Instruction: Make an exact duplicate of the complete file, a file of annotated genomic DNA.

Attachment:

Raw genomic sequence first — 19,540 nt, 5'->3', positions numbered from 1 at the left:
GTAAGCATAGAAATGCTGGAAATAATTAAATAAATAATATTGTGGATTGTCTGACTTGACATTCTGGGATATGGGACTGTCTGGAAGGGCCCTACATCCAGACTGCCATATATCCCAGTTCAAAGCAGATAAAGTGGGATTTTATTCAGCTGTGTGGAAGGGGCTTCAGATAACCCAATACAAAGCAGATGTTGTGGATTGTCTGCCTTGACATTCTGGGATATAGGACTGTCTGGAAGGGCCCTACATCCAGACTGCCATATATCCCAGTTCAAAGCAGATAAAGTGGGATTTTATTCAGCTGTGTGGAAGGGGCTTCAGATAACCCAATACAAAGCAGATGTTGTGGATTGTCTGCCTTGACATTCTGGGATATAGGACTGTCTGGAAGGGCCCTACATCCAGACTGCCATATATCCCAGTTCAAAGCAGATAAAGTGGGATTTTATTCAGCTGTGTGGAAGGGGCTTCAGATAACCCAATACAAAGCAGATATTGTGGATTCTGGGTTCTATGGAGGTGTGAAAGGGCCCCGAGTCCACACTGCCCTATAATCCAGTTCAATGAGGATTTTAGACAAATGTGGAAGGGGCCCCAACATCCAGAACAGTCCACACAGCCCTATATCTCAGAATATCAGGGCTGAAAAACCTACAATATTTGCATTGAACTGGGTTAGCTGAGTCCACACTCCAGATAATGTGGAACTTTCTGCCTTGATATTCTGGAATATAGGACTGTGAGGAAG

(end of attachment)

Raw genomic sequence first — 19,540 nt, 5'->3', positions numbered from 1 at the left:
GTAAGCATAGAAATGCTGGAAATAATTAAATAAATAATATTGTGGATTGTCTGACTTGACATTCTGGGATATGGGACTGTCTGGAAGGGCCCTACATCCAGACTGCCATATATCCCAGTTCAAAGCAGATAAAGTGGGATTTTATTCAGCTGTGTGGAAGGGGCTTCAGATAACCCAATACAAAGCAGATGTTGTGGATTGTCTGCCTTGACATTCTGGGATATAGGACTGTCTGGAAGGGCCCTACATCCAGACTGCCATATATCCCAGTTCAAAGCAGATAAAGTGGGATTTTATTCAGCTGTGTGGAAGGGGCTTCAGATAACCCAATACAAAGCAGATGTTGTGGATTGTCTGCCTTGACATTCTGGGATATAGGACTGTCTGGAAGGGCCCTACATCCAGACTGCCATATATCCCAGTTCAAAGCAGATAAAGTGGGATTTTATTCAGCTGTGTGGAAGGGGCTTCAGATAACCCAATACAAAGCAGATATTGTGGATTCTGGGTTCTATGGAGGTGTGAAAGGGCCCCGAGTCCACACTGCCCTATAATCCAGTTCAATGAGGATTTTAGACAAATGTGGAAGGGGCCCCAACATCCAGAACAGTCCACACAGCCCTATATCTCAGAATATCAGGGCTGAAAAACCTACAATATTTGCATTGAACTGGGTTAGCTGAGTCCACACTCCAGATAATGTGGAACTTTCTGCCTTGATATTCTGGAATATAGGACTGTGAGGAAG